Black Writers in Britain: 1760-1890.
Sensitive to gender, forced and voluntary migration, and generic diversity, this valuable volume contains excerpts from over twenty black writers in Britain during a critical period in African, British, and Caribbean history when the controversy over abolition of the slave trade and emancipation of slavery was at its peak.
The generic mix of the volume is especially rich: early, orally dictated accounts by Briton Hammon and Ukawsaw Gronniosaw; the speech made by John Henry, the Naimbana, in the House of Commons; the self-defense by William Davidson from the dock when he was tried for sedition; Robert Wedderburn's polemic against blasphemy; letters by Ignatius Sancho; and autobiographical accounts by Olaudah Equiano, Mary Prince, Mary Seacole, and Harriet Jacobs (Linda Brent). In particular, the inclusion of three women writers and a female correspondent among the Sierra Leone settlers is a welcome component. The selections, moreover, indicate careful attention to global Realpolitik, strikingly evident in the inclusion of writings by the "Nova Scotian" black community in Sierra Leone.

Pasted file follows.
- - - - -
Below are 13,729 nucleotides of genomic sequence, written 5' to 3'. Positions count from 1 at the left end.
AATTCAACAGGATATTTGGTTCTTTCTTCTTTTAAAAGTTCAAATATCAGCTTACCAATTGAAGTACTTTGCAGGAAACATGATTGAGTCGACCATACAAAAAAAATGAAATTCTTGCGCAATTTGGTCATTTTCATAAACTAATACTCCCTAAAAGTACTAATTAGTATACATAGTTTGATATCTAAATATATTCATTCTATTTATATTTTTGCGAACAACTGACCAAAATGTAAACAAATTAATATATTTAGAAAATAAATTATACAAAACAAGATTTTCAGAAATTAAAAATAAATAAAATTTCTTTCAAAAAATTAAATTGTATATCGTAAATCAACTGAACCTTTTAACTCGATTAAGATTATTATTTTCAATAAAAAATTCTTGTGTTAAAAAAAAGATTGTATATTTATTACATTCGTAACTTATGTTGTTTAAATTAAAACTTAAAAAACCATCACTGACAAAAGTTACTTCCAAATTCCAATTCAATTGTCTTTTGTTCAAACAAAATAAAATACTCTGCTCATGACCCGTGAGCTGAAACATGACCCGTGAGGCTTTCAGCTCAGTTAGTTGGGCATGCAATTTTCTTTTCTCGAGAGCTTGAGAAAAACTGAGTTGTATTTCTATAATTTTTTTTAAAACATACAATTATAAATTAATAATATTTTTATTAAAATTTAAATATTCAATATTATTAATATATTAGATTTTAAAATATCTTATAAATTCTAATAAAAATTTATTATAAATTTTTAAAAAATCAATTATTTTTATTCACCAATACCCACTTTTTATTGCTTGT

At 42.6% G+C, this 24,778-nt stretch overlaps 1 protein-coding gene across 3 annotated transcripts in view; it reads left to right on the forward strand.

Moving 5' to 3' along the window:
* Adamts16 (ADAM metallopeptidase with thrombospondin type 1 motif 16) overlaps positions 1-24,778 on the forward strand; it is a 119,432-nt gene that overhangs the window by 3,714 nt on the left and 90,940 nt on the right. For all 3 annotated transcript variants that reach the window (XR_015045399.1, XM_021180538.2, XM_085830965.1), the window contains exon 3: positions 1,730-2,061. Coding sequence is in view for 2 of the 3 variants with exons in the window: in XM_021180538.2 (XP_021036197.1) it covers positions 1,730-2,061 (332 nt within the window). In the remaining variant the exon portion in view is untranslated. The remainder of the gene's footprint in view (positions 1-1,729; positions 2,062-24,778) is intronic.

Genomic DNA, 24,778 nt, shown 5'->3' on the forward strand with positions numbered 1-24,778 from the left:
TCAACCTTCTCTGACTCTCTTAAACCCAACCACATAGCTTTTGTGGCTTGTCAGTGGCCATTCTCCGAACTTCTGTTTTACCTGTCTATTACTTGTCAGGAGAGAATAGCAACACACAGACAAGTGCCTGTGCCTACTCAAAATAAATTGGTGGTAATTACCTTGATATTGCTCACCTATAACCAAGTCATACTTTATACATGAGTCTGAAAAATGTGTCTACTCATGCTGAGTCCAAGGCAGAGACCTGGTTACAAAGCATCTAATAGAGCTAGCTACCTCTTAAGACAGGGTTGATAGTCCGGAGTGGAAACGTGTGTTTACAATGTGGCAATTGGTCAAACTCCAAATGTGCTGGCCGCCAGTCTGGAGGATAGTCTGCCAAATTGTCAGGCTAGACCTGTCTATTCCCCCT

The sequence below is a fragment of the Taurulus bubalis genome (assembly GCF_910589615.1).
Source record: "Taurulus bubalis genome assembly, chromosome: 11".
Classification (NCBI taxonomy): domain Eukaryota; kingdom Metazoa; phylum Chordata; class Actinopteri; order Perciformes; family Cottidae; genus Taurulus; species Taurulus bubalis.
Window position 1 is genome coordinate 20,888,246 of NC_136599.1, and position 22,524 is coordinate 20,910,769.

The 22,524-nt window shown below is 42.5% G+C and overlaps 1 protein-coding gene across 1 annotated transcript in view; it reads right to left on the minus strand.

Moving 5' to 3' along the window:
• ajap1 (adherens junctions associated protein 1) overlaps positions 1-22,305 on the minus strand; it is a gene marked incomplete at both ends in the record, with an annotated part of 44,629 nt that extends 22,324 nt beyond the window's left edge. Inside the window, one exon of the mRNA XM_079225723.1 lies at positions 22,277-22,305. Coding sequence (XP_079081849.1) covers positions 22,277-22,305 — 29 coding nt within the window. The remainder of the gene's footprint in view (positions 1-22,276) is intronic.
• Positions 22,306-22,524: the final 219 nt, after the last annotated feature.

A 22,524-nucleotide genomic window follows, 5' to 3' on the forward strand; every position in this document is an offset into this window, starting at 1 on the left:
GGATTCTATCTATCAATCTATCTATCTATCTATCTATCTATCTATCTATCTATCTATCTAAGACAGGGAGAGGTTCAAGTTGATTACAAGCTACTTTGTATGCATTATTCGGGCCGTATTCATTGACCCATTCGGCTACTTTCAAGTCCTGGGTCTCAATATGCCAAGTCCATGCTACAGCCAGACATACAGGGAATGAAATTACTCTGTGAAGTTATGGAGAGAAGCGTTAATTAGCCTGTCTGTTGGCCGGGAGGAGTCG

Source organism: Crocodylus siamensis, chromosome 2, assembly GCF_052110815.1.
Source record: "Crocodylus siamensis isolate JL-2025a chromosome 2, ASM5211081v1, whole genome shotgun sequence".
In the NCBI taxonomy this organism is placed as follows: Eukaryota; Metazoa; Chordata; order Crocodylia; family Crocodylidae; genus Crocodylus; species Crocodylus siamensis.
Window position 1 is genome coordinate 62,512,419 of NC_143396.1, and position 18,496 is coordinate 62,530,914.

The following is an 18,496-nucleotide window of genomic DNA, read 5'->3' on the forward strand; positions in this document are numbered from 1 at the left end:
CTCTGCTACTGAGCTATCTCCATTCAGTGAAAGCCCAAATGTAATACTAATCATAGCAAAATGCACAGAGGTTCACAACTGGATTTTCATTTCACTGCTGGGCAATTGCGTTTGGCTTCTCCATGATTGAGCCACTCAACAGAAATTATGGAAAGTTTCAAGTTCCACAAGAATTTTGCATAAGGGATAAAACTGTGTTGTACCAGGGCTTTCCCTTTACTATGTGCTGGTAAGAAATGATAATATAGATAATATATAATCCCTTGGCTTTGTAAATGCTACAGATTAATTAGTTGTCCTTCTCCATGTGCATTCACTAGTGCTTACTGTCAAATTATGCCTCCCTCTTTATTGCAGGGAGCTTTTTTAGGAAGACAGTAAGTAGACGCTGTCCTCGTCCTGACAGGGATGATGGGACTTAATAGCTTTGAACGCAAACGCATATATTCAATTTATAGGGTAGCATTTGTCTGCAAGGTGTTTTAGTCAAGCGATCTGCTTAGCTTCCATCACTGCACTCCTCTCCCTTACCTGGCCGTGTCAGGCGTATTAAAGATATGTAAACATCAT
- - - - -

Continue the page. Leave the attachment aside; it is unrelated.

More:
By including letters, petitions, and allied items penned by the Sierra Leone settlers, the editors draw attention to an important but often neglected aspect of black history: the scheme to relocate the "Black Poor" living in England in the 1780s to Sierra Leone, the small West African colony that resulted, and the addition of a large community sent from Canada, consisting of former American slaves who fought for the British army during the American War of Independence and ended up helping to found the West African colony. Among several letters of Sierra Leone settlers are those of David Edman, Susanna Smith, and that trio of vocal, redoutable warriors--Cato Perkins, Isaac Anderson, and Thomas Peters. Additionally, the farewell petition, a settlers' collective petition, and minutes of the Governor and Council that contains a list of grievances are among the selections.
This tapestry of forms and experiences documents the energy, depth, strength, and connectedness of a global chorus of black writers. The collective voices provide a resounding counterpoint to the prevailing conservative ideologies in that critical liberatory epoch.
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|Publication:||African American Review|
|Article Type:||Book Review|
|Date:||Mar 22, 1997|
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